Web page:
U.S. CitiesCity-Data Forum Index
Go Back   City-Data Forum > General Forums > Real Estate
 [Register]
Please register to participate in our discussions with 2 million other members - it's free and quick! Some forums can only be seen by registered members. After you create your account, you'll be able to customize options and access all our 15,000 new posts/day with fewer ads.
View detailed profile (Advanced) or search
site with Google Custom Search

Search Forums  (Advanced)
Reply Start New Thread
 
Old 04-19-2018, 08:46 AM
 
Location: San Antonio
3,184 posts, read 9,227,803 times
Reputation: 4721

Advertisements

All,

I need some advice. My lender is asking me to alter tax documents, but not majorly. I'm uncomfortable with it, but they won't budge.

I signed with a "PIN" versus a wet signature. I have tax transcripts, a print-out from my bank showing my refund, and a print-out from the IRS showing my refund. However, the lender insists that I MUST sign my 1040.

The IRS accepted this from without a signature, and went so far as to issue a tax refund, but I used a "PIN signature" which is legally accepted.

If I sign the 1040, I'm changing a document that is already on file with the IRS, in order to quality for a loan. But, since I'm not actually changing any of the income amounts, is this OK to do?

I'm so frustrated with this lender, but I have weeks investing into this mortgage and I don't know if it's worth walking away from on principal. I would be changing a filed tax document in order to qualify for a mortgage, and not amending my taxes with the IRS. It doesn't sit right with me. The lender is asking like this isn't a big deal.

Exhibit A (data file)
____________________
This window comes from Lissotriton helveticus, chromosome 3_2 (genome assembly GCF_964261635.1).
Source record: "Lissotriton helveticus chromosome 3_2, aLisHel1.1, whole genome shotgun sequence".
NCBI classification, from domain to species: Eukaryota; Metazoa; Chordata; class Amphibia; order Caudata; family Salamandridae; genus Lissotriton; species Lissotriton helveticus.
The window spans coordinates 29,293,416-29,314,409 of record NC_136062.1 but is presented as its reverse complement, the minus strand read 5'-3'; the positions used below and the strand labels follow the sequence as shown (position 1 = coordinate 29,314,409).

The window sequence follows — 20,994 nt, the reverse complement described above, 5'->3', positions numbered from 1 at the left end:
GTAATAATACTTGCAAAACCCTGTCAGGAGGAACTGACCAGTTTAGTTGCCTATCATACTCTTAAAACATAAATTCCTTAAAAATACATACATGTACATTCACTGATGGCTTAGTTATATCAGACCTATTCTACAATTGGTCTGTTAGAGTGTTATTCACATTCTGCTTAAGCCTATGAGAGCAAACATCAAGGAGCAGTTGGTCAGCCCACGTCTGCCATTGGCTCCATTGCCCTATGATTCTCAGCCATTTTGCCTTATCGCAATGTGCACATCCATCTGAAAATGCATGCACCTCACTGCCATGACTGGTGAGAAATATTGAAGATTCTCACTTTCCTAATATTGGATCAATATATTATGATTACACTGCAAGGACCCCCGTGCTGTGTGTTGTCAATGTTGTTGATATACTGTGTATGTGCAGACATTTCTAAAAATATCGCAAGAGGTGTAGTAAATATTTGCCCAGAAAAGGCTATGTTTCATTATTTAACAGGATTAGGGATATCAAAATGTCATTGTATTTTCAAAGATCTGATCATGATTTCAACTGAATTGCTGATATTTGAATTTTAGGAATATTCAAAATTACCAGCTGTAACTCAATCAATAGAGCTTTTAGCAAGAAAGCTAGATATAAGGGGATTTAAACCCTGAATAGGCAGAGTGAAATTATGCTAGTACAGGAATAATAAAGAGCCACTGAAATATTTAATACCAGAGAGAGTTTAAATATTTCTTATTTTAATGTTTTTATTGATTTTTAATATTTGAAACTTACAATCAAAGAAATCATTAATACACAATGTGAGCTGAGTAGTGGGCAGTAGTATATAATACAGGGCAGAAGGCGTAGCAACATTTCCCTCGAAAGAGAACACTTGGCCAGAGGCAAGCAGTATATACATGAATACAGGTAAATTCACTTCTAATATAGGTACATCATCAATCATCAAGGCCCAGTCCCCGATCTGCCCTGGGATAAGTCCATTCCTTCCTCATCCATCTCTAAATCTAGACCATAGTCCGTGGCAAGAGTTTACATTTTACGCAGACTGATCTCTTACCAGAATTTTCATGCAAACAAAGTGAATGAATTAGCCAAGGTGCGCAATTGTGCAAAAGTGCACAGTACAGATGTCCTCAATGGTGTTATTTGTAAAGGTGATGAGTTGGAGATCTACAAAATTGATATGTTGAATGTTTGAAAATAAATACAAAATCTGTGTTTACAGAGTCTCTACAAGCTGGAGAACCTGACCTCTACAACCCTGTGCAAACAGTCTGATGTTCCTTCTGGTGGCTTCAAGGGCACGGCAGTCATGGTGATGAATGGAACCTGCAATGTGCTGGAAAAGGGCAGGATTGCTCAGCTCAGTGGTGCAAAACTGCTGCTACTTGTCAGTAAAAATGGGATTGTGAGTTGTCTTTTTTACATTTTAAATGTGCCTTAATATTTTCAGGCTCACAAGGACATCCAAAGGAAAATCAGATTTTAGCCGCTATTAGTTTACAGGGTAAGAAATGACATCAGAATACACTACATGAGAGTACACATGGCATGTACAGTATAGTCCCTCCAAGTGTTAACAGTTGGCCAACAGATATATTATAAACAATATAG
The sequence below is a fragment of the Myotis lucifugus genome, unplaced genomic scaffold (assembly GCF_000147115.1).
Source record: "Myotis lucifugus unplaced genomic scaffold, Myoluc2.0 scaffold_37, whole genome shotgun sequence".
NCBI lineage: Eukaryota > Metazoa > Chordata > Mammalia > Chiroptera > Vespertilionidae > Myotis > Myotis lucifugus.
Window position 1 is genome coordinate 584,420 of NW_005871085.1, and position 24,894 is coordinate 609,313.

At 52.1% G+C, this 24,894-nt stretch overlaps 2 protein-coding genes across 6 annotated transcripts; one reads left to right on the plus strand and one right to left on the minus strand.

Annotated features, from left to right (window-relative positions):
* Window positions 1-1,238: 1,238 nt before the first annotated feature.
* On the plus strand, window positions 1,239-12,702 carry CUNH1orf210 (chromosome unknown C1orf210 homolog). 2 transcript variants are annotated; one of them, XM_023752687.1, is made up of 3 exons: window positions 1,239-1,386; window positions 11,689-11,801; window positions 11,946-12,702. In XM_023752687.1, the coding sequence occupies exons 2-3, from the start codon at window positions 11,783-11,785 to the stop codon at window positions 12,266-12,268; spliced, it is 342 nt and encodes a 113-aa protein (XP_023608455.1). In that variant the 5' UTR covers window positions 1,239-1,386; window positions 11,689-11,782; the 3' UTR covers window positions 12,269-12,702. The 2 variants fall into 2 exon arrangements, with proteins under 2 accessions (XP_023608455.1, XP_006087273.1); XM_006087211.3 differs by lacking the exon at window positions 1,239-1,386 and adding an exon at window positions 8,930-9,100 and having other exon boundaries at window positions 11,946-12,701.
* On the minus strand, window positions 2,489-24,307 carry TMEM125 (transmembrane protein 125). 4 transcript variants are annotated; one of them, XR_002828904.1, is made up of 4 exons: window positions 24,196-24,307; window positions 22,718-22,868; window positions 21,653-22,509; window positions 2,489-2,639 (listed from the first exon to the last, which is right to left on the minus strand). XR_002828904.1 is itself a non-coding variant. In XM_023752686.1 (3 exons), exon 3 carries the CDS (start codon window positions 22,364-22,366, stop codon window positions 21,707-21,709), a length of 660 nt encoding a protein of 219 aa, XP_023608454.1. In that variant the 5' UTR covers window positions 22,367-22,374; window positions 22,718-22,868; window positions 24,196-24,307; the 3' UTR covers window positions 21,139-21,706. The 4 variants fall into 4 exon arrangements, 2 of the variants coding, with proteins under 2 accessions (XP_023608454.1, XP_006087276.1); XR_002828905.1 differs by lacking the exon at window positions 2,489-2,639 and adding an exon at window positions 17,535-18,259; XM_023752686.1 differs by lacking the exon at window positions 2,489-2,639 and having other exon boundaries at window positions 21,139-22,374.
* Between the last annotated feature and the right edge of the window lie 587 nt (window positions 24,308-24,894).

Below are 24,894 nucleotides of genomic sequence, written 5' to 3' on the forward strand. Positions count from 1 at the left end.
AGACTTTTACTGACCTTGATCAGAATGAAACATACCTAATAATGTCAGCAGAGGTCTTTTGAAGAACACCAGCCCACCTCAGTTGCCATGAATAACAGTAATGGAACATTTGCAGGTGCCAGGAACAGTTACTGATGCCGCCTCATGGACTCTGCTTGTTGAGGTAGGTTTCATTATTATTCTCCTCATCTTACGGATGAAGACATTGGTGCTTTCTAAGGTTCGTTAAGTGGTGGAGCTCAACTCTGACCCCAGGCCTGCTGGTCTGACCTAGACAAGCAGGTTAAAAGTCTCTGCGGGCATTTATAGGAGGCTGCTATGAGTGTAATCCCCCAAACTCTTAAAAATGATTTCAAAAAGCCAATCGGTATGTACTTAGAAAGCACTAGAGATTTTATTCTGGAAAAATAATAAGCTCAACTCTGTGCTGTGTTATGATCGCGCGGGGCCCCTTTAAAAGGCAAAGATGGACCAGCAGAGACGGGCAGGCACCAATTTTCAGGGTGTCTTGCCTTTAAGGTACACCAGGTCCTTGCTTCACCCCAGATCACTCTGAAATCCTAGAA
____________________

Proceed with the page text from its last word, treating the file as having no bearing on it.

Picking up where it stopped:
Any mortgage brokers here who could offer advice?

Thank you!
Reply With Quote Quick reply to this message

 
Old 04-19-2018, 10:03 AM
 
Location: North Idaho
20,999 posts, read 25,765,271 times
Reputation: 39390
Sign the thing, mail a copy of the signed form to the IRS as an amended filing. Stop worrying about it.
Reply With Quote Quick reply to this message
 
Old 04-19-2018, 10:27 AM
 
3,317 posts, read 7,255,247 times
Reputation: 4095
Quote:
Originally Posted by dmarie123 View Post
All,

I need some advice. My lender is asking me to alter tax documents, but not majorly. I'm uncomfortable with it, but they won't budge.

I signed with a "PIN" versus a wet signature. I have tax transcripts, a print-out from my bank showing my refund, and a print-out from the IRS showing my refund. However, the lender insists that I MUST sign my 1040. Signing your 1040 is not "altering" anything.

The IRS accepted this from without a signature, and went so far as to issue a tax refund, but I used a "PIN signature" which is legally accepted.

If I sign the 1040, I'm changing a document that is already on file with the IRS, in order to quality for a loan. But, since I'm not actually changing any of the income amounts, is this OK to do? You are being ridiculous.

I'm so frustrated with this lender, but I have weeks investing into this mortgage and I don't know if it's worth walking away from on principal. Trust me, the Lender is sick of you as well. I would be changing a filed tax document in order to qualify for a mortgage, and not amending my taxes with the IRS. It doesn't sit right with me. The lender is asking like this isn't a big deal. It's not.